Love's Labour's Lost
Early critical debate over Love's Labour's Lost focused upon its date of composition and its relative merit as a play; at the same time scholars also speculated on the possible sources for the plot of this Shakespearean comedy as well as on the likelihood that it contained topical allusions to other Elizabethan writers. Recent criticism, on the other hand, has become increasingly interested in the play's reflection of Elizabethan culture, its virtuosity with language, its unresolved conclusion, and the relationships between its male and female characters. Closely connected to these issues is what Love's Labour's Lost has to say about the nature of love and, more particularly, desire.
Maurice Hunt (1992) approaches the play's relationship to Renaissance culture by drawing a connection between Elizabeth I and the character of the Princess of France. He argues that through the Princess, Shakespeare represents the virgin Queen Elizabeth's jealous control over the affairs of her ladies-in-waiting and by extension voices the worries of England's populace, who admired Elizabeth's past accomplishments but were anxious about the current and future state of the country during the "last years of a vain, irritable, aging Queen." Following a similarly dark vein, Joseph Chaney (1993) discusses the implications of the play's irresolute ending, suggesting that by closing his comedy unconventionally without marriages but with a hint of tragedy, Shakespeare is testing the limits of the comedic genre.
Several critics have analyzed the play's preoccupation with language. James L. Calderwood (1965), for example, asserts that through their word games and brilliant witticisms, the characters express admiration for language in and of itself rather than for any truth that words might be able to communicate. Calling Love's Labour's Lost a play about words, Ralph Berry (1972) argues that the spoken word in fact achieves significance with the appearance in V.ii.716 of the messenger, Marcade, who delivers news of the King of France's death and thereby transforms language into a conveyer of stark reality. Seeing the play as a satire on romance, Peter G. Phialas (1966) points to the male characters' reliance on language to make extravagant avowals of love, and to the female characters' skeptical responses. Peter B. Erickson (1981) asserts that this tension between male and female characters is an expression of "female domination and male humility which had become established in love poetry" during the Renaissance and which Shakespeare chose to make the focus of his play.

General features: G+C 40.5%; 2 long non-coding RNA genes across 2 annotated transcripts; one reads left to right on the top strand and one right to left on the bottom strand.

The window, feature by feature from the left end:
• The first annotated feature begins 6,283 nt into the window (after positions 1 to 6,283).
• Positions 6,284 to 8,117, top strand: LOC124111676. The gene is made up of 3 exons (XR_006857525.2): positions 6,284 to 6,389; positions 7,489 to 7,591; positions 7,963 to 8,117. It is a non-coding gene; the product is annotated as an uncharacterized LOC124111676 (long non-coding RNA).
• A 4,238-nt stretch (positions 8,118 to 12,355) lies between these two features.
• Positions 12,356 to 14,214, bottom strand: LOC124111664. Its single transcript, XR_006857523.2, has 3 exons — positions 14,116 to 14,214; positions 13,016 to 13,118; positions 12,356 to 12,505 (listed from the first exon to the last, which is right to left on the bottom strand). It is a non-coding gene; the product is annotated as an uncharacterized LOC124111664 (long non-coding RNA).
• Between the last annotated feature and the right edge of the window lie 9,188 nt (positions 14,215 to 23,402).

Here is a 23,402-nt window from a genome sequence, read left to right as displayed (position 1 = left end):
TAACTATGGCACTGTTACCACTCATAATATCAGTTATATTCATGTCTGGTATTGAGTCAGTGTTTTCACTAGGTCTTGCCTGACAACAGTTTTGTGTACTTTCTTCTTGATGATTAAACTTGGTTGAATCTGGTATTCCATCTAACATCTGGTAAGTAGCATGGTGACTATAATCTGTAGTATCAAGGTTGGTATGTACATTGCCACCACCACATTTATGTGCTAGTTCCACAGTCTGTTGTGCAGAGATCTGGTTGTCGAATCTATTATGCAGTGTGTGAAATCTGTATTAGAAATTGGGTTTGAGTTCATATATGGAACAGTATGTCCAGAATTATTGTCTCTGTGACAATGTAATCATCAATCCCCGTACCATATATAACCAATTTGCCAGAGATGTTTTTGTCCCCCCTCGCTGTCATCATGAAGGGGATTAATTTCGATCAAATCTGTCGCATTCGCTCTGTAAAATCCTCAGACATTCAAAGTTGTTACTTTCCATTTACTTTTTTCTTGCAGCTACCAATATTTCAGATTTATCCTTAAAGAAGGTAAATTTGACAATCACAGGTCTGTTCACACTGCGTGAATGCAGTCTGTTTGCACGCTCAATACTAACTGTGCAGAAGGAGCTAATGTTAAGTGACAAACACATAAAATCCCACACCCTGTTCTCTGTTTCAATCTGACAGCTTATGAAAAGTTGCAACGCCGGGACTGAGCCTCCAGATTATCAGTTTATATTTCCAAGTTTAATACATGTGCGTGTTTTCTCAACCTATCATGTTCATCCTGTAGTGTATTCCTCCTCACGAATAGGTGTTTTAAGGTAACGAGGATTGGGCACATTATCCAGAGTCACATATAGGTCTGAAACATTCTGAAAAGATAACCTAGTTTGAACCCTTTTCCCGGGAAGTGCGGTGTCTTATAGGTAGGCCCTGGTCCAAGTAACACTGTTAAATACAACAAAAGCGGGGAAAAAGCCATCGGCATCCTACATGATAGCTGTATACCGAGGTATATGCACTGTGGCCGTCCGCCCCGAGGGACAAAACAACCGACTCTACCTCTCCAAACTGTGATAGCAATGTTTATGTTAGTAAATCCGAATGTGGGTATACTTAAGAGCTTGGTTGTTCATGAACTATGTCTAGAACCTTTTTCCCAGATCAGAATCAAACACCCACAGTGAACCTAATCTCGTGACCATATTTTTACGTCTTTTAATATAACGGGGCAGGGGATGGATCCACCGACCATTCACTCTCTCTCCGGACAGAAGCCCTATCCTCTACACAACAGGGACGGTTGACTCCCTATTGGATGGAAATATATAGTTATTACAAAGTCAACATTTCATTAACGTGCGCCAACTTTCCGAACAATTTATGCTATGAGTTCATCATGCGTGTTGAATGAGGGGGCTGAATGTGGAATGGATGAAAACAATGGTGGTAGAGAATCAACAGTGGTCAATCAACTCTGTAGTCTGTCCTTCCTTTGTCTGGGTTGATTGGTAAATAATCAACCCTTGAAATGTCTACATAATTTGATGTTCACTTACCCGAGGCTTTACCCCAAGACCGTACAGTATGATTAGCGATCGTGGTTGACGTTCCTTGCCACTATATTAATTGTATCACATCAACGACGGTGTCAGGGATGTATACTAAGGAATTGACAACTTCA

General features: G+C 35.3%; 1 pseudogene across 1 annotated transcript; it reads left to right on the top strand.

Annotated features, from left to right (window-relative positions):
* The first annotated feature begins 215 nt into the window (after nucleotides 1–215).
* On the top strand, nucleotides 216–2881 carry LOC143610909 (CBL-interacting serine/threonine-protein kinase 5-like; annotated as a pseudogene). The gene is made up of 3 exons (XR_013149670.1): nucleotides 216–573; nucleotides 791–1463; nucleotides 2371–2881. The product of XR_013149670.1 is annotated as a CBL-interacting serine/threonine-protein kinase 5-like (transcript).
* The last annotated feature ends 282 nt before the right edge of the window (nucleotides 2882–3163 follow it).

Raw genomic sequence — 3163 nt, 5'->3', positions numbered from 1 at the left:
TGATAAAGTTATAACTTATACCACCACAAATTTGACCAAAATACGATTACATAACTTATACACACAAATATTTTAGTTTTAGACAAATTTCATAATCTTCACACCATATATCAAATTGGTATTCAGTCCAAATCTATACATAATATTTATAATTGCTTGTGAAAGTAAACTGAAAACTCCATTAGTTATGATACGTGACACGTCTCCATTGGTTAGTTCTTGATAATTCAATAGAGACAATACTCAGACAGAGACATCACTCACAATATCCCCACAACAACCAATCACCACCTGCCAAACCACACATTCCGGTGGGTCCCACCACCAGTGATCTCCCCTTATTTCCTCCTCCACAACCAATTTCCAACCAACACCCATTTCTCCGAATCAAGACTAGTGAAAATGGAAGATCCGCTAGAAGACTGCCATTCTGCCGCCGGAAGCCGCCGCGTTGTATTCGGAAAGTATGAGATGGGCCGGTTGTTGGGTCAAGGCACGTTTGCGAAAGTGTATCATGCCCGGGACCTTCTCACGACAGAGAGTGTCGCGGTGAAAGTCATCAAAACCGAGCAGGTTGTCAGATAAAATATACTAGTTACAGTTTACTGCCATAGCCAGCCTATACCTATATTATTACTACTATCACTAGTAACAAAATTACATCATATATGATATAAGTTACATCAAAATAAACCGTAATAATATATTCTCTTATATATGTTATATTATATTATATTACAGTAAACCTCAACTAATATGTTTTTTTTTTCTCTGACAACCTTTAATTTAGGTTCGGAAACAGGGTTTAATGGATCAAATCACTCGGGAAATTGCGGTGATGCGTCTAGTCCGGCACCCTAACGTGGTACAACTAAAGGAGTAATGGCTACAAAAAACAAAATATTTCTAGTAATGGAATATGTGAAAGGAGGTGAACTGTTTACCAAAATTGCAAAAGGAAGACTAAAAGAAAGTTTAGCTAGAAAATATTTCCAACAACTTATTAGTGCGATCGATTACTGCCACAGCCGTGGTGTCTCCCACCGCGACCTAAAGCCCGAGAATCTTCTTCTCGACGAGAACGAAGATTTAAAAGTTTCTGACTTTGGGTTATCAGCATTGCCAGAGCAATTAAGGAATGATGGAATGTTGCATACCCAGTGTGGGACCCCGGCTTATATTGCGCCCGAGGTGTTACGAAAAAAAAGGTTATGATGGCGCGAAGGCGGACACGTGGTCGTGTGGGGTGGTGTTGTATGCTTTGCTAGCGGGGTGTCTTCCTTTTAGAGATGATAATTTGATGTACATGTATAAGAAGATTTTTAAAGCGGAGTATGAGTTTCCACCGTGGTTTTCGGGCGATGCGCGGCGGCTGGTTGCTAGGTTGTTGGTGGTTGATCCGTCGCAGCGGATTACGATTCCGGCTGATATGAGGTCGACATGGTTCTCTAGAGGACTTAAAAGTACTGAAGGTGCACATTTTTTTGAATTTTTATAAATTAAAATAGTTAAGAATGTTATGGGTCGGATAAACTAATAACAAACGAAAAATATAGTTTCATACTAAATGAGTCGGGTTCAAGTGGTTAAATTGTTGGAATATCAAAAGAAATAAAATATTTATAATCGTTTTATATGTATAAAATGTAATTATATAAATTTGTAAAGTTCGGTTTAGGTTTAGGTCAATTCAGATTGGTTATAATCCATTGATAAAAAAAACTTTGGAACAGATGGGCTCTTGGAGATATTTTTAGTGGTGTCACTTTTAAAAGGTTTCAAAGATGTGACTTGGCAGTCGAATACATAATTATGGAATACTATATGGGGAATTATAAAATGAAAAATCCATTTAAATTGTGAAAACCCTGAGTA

Neal L. Goldstien (1974) shares this view of the play as a satire on the conventions of Renaissance love poetry—a type of verse which portrayed the female object of desire as divine and the male suitor as unworthy. Arguing that Shakespeare achieves his satiric ends by making "sensual gratification" rather than marriage the emphasis of the comedy, Goldstien observes that ultimately, Love's Labour's Lost questions sensuality as well as spirituality when the cynical songs of Spring and Winter demonstrate that the result of sensual indulgence is housewifery, or "drudgery and tedium, the reality of day-to-day existence." On a different tack, W. Thomas MacCary (1985) describes the play as a lesson in love seen chiefly from Berowne's point of view as he moves through "stages of development in the orientation of desire," treating women first as targets of his wit, then as idealized objects of worship, and finally as real individuals who are separate from himself and thus necessarily unpredictable. The themes of desire and education receive additional scrutiny from Carolyn Asp (1989). Acknowledging that the play "falls short of the conventional comic ending" of marriage, Asp disputes the argument that this "deferral of desire" is the fault of domineering female characters, and suggests instead that the women in the play teach the men the restorative value of humor over the corrosiveness of wit. Finally, David Bevington (1996) contends that the unsatisfied desires and unresolved ending of the play result from the male characters'—and Shakespeare's—misogyny, or the "uncomfortable vision of the female as the attractive yet baffling prize that seemingly cannot be attained or controlled."